First, the inter-disciplinary ethos is being pursued with enthusiasm among many researchers into ageing – little surprise given the nature of gerontology. But this can be pursued too far: social gerontologists (to focus on this area) need still to attend to their disciplinary roots – in sociology, geography etc. A lot of social gerontology remains weak because it has moved too far from the disciplines that provide it with nourishment. Finding novel ways of reconnecting with these disciplines will be a key task for the future.

Second, if the influence of gender studies, critical gerontology and other approaches gave a new understanding about the fluidity to ageing, this has surely been reinforced by the break-up of what had passed for a welfare state. The de-institutionalization of welfare has fragmented many of the core features associated with ageing and the identity of being an older person. Two things follow from this: the kinds of research associated with welfare state provision are certainly in the past (or just hanging onto the present). The future will be a far more ‘mixed economy’ of investigation, integrated perhaps with the kind of critical perspectives presently influential in gerontology. But it may also mean that social policy type investigations lose their dominance and social research more broadly (and sociology in particular) becomes of greater significance in research into ageing. What is striking here is how little evidence has been accumulated about the everyday lives of older people. We need for sure a range of studies in the Family Life of Old People tradition – which reach out to people in diverse locations, with diverse identities, and at very different stages of the process of growing old.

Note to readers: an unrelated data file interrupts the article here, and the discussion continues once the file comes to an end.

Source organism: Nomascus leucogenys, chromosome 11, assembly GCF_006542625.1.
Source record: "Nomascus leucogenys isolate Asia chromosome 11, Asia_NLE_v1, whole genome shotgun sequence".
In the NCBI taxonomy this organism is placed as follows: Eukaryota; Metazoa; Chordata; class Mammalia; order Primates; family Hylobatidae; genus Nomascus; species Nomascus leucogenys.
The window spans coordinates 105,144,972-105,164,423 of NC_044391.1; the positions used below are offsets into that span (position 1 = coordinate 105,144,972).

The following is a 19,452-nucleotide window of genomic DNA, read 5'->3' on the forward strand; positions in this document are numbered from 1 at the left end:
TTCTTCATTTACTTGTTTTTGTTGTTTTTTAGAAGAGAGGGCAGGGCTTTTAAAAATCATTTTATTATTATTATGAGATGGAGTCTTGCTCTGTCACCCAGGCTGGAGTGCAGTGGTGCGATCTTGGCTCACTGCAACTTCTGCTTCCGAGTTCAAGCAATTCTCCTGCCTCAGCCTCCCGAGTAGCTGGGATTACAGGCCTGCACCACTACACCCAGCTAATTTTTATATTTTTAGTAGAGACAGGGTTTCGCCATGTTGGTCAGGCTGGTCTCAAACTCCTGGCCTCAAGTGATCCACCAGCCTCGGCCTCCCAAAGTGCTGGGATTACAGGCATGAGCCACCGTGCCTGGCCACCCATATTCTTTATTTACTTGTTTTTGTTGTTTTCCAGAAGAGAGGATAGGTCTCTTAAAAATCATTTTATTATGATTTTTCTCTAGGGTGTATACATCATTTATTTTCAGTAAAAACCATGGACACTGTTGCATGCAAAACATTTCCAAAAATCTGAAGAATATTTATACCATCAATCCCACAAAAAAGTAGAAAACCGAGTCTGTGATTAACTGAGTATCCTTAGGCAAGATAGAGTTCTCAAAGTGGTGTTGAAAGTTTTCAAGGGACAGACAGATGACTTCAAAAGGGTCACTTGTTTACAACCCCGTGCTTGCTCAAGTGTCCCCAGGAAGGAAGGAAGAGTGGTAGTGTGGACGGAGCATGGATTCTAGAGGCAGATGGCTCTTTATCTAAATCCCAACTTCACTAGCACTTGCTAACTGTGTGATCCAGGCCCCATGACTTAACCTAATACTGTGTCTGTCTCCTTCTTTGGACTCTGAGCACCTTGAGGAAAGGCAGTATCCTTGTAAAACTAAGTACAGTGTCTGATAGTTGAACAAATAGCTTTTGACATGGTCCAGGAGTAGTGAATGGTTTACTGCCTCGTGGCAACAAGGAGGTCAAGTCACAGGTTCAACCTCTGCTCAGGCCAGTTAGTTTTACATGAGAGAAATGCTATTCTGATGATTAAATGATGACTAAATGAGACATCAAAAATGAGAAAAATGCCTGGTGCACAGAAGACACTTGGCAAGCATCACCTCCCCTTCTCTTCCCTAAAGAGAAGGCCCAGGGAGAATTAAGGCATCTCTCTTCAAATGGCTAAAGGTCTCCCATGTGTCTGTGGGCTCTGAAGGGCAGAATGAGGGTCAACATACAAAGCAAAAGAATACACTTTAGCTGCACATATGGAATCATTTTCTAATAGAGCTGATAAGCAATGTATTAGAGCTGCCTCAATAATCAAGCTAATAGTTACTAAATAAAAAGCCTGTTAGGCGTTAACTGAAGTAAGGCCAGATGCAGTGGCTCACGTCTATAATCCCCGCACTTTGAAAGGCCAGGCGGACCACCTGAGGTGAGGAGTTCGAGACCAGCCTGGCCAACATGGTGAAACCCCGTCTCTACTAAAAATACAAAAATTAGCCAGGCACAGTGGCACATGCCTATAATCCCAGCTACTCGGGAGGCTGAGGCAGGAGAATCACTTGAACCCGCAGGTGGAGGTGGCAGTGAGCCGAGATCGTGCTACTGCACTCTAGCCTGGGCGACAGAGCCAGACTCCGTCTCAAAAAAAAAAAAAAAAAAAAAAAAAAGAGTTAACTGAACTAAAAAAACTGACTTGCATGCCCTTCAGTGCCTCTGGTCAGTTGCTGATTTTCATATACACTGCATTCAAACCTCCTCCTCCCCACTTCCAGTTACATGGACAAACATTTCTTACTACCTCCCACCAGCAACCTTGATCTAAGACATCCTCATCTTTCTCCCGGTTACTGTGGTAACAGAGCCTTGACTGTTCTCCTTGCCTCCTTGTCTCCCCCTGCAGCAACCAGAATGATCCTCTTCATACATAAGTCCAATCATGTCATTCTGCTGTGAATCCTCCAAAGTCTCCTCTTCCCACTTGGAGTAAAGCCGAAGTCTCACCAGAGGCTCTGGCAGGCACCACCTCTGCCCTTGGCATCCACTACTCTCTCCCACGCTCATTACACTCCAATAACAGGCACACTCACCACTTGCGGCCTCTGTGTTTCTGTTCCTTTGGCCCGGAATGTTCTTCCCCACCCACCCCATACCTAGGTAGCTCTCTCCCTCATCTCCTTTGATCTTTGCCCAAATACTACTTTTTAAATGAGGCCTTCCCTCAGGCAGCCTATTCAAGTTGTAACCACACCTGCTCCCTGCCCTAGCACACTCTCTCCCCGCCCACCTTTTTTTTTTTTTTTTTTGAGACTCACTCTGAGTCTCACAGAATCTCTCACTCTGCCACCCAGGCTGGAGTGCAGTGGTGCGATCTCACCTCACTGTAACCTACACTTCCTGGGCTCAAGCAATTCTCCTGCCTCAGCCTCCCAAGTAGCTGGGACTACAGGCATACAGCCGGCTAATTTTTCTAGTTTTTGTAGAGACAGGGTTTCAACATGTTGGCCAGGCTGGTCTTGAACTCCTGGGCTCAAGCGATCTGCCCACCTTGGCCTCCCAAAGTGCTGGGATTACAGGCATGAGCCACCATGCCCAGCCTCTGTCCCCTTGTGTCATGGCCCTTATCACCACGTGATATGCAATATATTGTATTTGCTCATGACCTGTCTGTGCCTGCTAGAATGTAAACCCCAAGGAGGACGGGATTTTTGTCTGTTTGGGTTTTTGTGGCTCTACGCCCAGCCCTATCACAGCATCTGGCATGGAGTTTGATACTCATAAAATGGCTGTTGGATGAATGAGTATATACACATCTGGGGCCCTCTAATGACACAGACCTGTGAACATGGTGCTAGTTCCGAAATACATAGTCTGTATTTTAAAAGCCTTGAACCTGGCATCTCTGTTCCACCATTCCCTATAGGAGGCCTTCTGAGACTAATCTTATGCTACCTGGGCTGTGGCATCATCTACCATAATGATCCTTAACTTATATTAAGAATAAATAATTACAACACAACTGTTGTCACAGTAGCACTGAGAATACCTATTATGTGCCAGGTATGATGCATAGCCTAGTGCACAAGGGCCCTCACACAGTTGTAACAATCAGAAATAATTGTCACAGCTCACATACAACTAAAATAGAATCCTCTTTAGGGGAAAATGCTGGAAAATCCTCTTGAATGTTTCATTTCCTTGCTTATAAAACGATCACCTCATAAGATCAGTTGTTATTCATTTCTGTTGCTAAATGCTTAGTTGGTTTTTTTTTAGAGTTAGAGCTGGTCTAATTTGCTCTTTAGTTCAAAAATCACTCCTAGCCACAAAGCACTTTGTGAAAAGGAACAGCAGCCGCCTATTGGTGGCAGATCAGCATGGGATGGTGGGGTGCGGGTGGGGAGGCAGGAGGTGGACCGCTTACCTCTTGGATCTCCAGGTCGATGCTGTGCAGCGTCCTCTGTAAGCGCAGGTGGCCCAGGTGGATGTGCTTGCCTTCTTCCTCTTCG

Third, does ‘social gerontology’ (and by implication the British Society of Gerontology) have a future? Probably, but rather different from both the past and present. Social Gerontology is needed (along with the BSG) to provide a continued reminder of the importance of studying ageing in a social (broadly-defined) context; it is needed to address the continued danger of ageism and age segregation; and it is needed to challenge what is likely to be the continuing dominance of biomedicine. Social Gerontology is also needed if only to present a different narrative about the journeys people take in reaching what society chooses to call ‘old age’. But social gerontology will be different: demographers, economists, geographers, historians etc etc are now coming into the field of ageing studies at a rapid rate. The BSG itself should do as much as possible to stimulate this development but not be surprised if it is left relatively isolated by disciplinary and professional interests elsewhere.